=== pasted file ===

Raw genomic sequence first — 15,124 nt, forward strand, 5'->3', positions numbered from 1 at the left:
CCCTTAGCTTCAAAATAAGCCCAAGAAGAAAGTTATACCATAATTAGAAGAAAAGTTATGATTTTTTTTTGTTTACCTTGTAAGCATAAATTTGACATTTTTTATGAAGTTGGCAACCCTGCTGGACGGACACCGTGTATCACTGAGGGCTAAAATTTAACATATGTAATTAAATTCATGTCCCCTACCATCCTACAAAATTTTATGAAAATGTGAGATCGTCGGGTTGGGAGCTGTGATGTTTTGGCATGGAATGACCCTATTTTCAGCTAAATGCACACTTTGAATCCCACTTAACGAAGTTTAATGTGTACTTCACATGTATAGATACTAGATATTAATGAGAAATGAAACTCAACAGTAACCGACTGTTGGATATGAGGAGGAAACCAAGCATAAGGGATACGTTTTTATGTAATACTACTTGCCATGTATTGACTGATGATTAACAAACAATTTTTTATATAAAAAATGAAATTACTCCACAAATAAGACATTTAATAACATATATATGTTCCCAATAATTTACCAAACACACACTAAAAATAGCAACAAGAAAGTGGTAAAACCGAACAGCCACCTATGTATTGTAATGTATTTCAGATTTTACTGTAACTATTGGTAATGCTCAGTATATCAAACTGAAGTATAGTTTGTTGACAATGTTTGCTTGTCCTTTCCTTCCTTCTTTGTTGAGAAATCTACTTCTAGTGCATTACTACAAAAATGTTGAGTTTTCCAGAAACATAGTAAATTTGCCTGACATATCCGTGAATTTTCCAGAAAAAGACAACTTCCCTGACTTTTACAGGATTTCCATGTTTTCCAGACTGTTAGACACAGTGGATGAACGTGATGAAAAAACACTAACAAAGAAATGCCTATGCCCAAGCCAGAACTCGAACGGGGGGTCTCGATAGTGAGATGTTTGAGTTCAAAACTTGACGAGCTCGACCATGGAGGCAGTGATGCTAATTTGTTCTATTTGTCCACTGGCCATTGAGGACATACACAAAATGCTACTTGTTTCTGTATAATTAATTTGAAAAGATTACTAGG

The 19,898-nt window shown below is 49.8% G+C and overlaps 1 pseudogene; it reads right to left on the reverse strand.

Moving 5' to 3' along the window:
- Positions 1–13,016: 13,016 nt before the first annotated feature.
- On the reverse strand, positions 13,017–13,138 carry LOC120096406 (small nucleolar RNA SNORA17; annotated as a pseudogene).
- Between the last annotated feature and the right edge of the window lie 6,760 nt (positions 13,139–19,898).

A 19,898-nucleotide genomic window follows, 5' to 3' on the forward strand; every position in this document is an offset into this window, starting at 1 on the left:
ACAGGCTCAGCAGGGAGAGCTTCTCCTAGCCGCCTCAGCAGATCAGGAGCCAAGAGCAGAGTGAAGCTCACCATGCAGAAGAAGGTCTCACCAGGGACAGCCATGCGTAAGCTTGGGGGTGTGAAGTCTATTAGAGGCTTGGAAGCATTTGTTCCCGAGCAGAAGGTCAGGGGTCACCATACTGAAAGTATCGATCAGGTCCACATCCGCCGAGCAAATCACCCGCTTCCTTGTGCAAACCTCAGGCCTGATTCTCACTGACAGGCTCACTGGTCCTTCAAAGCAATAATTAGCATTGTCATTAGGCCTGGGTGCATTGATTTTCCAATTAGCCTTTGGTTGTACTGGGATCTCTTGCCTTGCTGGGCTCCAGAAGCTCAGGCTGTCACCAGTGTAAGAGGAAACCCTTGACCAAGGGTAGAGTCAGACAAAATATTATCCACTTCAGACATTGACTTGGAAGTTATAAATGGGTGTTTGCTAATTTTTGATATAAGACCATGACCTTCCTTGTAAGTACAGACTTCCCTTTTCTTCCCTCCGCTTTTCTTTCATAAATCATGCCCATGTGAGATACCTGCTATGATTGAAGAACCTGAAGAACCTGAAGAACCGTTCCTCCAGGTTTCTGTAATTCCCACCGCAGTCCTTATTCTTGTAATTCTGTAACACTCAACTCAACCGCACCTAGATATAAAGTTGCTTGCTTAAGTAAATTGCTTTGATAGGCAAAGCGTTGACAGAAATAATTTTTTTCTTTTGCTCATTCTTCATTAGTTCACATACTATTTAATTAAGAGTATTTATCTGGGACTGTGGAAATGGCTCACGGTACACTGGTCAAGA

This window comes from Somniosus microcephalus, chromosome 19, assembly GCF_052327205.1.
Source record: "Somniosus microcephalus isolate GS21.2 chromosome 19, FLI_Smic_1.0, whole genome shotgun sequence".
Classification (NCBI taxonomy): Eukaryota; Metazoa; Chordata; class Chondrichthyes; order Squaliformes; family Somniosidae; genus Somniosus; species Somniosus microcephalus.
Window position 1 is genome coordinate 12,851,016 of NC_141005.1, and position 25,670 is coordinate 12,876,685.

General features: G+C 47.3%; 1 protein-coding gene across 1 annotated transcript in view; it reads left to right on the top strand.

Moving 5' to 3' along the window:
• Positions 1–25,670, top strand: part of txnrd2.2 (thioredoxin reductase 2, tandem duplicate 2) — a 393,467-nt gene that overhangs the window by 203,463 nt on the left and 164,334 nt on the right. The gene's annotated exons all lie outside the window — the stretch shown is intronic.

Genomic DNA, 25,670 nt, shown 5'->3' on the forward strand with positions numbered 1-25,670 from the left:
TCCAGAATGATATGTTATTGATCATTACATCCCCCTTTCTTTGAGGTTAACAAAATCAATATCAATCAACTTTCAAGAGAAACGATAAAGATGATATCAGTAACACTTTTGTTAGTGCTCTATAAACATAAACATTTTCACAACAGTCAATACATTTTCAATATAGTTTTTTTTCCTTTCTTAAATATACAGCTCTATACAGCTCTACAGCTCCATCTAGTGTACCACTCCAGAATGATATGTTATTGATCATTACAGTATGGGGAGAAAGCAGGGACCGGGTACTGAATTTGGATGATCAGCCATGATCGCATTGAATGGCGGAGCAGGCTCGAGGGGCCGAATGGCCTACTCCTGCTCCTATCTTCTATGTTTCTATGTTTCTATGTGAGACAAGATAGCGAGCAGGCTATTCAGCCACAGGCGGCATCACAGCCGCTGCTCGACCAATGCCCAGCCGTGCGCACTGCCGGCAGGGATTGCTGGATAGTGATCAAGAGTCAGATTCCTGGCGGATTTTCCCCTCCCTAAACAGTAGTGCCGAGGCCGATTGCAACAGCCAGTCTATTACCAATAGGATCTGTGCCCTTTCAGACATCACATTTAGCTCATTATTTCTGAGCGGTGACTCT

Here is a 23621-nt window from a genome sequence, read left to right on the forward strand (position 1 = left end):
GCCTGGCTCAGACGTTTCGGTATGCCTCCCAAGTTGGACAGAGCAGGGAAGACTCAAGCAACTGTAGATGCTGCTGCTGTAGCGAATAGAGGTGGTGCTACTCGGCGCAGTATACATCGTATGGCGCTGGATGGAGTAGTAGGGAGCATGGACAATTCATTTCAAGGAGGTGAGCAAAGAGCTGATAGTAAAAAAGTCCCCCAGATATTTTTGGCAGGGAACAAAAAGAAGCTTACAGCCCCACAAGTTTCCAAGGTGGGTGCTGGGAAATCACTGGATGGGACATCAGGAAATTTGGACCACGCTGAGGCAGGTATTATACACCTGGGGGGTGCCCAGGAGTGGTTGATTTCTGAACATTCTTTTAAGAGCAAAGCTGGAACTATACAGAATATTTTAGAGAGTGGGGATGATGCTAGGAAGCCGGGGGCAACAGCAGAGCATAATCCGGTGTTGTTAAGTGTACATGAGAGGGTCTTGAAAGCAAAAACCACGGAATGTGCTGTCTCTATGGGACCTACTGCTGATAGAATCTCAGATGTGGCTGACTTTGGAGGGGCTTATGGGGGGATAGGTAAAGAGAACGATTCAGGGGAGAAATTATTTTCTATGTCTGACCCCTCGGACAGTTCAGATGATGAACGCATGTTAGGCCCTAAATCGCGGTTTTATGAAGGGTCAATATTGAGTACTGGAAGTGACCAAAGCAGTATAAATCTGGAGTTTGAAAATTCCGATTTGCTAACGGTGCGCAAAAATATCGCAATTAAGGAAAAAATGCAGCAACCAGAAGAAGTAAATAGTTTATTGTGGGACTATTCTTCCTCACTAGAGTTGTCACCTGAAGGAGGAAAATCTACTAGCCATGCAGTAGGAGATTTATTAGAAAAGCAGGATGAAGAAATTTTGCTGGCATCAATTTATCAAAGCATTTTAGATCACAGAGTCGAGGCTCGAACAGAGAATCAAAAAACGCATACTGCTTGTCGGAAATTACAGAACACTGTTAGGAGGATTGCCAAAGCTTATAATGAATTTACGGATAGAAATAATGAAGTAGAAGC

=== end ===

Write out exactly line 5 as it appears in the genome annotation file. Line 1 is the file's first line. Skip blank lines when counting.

- Positions 1–13,016: 13,016 nt before the first annotated feature.